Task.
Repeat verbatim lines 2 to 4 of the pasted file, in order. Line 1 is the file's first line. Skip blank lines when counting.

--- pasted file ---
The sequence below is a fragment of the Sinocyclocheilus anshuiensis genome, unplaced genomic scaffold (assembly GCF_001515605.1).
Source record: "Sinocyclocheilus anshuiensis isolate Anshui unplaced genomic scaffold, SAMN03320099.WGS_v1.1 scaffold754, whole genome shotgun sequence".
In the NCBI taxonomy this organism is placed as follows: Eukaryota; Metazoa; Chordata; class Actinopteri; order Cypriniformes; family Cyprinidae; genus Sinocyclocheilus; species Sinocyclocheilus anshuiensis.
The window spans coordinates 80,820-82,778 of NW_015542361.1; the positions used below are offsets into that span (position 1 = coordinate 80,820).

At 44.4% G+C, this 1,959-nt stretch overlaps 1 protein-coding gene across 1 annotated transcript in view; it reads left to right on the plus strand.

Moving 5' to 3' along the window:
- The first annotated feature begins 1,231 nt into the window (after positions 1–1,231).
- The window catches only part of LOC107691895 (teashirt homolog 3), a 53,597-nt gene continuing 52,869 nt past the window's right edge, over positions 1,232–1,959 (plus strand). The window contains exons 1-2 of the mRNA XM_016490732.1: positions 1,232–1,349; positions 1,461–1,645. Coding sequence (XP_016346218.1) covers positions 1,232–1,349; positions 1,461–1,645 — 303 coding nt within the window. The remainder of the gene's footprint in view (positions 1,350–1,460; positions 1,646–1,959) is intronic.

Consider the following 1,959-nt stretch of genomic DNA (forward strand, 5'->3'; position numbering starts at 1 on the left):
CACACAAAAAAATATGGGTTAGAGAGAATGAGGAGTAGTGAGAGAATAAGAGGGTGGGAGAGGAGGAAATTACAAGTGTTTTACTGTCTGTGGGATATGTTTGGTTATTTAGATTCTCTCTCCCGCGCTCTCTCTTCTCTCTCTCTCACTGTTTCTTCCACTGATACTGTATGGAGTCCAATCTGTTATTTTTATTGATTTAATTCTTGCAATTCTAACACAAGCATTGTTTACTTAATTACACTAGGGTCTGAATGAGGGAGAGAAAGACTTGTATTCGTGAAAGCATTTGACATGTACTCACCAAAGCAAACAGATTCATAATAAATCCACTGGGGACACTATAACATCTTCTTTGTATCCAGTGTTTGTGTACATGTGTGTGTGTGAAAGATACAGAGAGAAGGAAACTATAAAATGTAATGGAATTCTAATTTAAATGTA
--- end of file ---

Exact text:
Source record: "Sinocyclocheilus anshuiensis isolate Anshui unplaced genomic scaffold, SAMN03320099.WGS_v1.1 scaffold754, whole genome shotgun sequence".
In the NCBI taxonomy this organism is placed as follows: Eukaryota; Metazoa; Chordata; class Actinopteri; order Cypriniformes; family Cyprinidae; genus Sinocyclocheilus; species Sinocyclocheilus anshuiensis.
The window spans coordinates 80,820-82,778 of NW_015542361.1; the positions used below are offsets into that span (position 1 = coordinate 80,820).